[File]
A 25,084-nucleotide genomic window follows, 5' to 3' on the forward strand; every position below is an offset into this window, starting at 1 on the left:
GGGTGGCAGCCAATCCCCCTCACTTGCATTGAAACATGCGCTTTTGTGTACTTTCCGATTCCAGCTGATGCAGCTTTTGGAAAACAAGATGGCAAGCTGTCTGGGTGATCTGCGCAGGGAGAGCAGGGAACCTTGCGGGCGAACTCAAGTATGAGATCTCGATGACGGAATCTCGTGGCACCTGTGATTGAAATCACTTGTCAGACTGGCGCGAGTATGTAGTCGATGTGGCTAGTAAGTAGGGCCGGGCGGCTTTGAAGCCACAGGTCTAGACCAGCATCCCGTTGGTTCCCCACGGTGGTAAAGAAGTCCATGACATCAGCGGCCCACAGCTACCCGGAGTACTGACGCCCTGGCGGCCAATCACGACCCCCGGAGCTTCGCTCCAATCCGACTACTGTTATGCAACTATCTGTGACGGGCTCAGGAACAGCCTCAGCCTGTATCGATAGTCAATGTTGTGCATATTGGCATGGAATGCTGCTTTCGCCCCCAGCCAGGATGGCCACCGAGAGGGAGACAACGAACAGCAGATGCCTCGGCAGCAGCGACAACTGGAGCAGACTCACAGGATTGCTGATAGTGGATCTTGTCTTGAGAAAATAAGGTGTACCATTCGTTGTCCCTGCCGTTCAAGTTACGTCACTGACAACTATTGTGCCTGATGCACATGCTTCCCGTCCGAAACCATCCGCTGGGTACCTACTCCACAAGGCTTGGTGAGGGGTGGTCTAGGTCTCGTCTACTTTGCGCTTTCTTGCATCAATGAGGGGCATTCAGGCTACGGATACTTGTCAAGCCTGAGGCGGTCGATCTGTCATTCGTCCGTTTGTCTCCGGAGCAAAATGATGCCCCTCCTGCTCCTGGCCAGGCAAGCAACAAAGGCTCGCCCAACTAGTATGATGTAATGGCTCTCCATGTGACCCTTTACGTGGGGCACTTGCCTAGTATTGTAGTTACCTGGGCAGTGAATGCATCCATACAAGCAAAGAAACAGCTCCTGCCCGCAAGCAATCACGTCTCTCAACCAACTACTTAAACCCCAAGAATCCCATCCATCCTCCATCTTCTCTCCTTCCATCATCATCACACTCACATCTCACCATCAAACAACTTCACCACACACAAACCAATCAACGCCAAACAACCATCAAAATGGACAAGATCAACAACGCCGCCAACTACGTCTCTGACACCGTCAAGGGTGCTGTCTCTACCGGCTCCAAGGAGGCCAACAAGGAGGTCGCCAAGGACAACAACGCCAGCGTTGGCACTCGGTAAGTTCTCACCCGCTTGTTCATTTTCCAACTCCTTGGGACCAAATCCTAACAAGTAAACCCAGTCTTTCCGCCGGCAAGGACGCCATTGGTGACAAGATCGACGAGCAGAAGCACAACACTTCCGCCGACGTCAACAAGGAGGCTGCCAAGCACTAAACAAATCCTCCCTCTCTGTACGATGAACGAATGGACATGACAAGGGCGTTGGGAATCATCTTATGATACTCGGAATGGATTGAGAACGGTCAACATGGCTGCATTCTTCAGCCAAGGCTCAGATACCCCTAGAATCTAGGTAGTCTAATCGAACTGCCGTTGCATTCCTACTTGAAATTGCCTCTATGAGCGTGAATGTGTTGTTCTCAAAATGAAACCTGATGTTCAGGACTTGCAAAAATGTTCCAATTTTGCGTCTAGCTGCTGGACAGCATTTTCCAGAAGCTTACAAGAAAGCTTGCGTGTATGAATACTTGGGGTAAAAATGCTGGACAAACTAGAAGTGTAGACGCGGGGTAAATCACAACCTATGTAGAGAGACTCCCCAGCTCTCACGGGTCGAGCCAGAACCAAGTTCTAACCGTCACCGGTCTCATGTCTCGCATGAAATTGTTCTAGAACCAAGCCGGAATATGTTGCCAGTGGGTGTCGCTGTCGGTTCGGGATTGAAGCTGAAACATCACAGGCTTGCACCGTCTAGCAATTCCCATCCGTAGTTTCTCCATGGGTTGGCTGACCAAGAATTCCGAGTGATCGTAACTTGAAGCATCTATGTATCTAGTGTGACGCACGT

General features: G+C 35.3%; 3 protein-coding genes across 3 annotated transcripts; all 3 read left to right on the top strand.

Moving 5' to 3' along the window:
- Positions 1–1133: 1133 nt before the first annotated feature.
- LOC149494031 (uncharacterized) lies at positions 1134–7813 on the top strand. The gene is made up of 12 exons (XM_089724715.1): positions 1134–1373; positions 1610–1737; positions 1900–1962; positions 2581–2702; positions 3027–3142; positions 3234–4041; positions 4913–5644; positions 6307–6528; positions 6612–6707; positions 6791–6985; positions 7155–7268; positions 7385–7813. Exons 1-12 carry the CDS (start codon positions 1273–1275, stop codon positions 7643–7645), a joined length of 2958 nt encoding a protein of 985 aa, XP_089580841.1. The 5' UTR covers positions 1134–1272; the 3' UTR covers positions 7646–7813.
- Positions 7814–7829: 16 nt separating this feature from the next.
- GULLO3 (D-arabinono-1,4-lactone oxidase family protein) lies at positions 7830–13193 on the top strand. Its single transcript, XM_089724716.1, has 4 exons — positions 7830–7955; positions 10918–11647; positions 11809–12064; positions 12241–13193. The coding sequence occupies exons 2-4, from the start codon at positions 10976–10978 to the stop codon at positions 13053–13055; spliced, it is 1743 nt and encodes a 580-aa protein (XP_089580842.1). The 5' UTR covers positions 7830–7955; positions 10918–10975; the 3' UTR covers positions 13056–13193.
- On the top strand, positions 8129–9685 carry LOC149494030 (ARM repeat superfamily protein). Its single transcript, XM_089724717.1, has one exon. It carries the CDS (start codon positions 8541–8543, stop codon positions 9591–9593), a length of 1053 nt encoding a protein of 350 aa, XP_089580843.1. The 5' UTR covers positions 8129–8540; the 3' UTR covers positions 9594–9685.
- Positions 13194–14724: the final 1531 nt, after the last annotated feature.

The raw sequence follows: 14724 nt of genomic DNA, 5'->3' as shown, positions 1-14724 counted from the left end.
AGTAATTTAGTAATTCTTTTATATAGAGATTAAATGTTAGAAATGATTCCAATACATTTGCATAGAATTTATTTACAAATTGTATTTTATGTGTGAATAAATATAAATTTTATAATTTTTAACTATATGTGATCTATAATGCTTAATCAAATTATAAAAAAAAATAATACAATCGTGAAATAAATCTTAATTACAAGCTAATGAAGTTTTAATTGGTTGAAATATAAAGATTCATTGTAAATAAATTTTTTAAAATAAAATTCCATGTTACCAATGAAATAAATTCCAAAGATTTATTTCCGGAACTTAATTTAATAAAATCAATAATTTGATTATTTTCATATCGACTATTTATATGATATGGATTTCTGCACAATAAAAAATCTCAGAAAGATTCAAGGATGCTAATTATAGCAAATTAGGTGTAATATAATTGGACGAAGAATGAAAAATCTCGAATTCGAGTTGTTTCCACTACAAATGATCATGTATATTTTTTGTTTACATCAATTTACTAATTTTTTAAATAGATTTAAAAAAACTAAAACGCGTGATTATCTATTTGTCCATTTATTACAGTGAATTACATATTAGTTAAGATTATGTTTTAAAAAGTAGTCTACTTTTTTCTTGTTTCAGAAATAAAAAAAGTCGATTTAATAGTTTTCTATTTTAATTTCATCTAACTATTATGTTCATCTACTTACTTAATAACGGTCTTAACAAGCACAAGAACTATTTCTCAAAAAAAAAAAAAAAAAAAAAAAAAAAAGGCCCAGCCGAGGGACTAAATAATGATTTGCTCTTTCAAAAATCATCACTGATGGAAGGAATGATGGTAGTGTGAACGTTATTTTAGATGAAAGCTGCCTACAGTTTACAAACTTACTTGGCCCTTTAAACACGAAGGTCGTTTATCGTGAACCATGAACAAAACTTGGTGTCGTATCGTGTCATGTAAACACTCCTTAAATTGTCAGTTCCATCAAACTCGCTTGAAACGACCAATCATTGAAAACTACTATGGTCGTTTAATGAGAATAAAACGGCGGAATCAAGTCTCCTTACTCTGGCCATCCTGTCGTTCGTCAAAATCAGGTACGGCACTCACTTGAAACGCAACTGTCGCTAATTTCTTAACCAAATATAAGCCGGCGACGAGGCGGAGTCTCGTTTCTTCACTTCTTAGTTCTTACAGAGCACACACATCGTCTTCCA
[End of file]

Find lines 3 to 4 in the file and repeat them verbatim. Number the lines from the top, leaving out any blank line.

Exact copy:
General features: G+C 35.3%; 3 protein-coding genes across 3 annotated transcripts; all 3 read left to right on the top strand.

Moving 5' to 3' along the window: